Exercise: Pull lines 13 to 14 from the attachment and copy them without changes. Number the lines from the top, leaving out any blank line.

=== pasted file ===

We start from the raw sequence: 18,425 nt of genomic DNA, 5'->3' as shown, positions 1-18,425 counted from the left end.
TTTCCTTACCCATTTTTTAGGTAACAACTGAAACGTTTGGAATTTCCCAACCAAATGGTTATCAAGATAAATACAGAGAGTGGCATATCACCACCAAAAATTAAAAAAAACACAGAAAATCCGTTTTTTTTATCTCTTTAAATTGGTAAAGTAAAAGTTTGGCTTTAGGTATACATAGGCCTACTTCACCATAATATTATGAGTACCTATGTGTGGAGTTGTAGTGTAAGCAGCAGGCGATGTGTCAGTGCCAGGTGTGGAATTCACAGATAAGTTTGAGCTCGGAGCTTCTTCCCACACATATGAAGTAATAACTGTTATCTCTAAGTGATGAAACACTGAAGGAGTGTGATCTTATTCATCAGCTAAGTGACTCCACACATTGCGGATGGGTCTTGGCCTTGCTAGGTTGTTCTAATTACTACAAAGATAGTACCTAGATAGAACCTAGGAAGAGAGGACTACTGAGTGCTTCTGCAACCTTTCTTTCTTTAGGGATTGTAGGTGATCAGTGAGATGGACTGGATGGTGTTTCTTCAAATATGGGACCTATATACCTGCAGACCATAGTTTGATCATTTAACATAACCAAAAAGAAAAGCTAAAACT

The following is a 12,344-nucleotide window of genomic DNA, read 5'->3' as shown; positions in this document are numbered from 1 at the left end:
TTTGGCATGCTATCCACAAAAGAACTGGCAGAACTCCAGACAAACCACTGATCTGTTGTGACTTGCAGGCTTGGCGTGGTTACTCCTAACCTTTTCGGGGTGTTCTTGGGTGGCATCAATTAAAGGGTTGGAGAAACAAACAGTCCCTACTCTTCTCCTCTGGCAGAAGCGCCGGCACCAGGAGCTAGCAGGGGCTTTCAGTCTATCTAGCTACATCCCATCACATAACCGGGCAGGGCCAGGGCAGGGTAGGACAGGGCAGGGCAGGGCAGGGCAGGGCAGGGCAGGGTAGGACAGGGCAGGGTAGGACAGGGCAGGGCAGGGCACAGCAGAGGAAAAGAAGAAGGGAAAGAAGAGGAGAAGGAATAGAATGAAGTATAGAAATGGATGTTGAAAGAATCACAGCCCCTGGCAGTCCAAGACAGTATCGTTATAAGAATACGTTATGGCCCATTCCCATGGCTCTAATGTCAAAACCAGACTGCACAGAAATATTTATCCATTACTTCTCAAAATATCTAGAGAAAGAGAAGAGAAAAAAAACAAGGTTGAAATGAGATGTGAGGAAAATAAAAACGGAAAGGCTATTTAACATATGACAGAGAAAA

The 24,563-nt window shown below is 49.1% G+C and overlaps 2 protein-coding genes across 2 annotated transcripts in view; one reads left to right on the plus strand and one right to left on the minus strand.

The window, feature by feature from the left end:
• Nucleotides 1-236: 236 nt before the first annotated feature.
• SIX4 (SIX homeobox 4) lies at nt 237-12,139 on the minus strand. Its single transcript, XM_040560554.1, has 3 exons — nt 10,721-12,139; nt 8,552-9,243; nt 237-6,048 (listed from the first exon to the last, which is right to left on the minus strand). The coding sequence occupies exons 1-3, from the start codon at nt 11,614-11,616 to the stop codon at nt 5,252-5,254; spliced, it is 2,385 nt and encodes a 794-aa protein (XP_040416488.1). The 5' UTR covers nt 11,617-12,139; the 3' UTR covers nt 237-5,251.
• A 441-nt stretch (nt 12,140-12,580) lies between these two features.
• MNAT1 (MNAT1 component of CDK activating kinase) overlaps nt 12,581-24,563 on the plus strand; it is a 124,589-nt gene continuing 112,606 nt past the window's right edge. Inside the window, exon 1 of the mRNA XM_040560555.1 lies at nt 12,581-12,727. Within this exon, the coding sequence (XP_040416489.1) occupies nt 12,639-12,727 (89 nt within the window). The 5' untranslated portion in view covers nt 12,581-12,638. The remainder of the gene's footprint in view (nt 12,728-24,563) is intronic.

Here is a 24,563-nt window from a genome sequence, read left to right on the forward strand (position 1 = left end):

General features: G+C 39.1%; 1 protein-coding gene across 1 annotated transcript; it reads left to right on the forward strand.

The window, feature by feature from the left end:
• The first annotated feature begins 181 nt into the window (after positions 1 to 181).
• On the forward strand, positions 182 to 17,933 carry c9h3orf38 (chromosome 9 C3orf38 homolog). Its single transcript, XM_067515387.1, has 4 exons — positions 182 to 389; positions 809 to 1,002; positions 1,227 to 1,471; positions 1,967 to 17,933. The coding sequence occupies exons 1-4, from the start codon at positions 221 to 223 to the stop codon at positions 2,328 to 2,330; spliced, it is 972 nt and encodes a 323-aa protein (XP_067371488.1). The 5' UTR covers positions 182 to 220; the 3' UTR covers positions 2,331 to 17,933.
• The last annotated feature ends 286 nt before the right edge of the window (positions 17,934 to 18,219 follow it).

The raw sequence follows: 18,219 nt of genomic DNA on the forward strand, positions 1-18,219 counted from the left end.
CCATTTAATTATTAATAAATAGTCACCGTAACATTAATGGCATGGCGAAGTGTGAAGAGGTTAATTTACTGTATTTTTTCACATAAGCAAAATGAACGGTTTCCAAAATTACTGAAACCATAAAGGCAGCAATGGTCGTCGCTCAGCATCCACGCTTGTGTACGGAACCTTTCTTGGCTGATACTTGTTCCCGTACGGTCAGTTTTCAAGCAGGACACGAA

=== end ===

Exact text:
The window, feature by feature from the left end:
• The first annotated feature begins 181 nt into the window (after positions 1 to 181).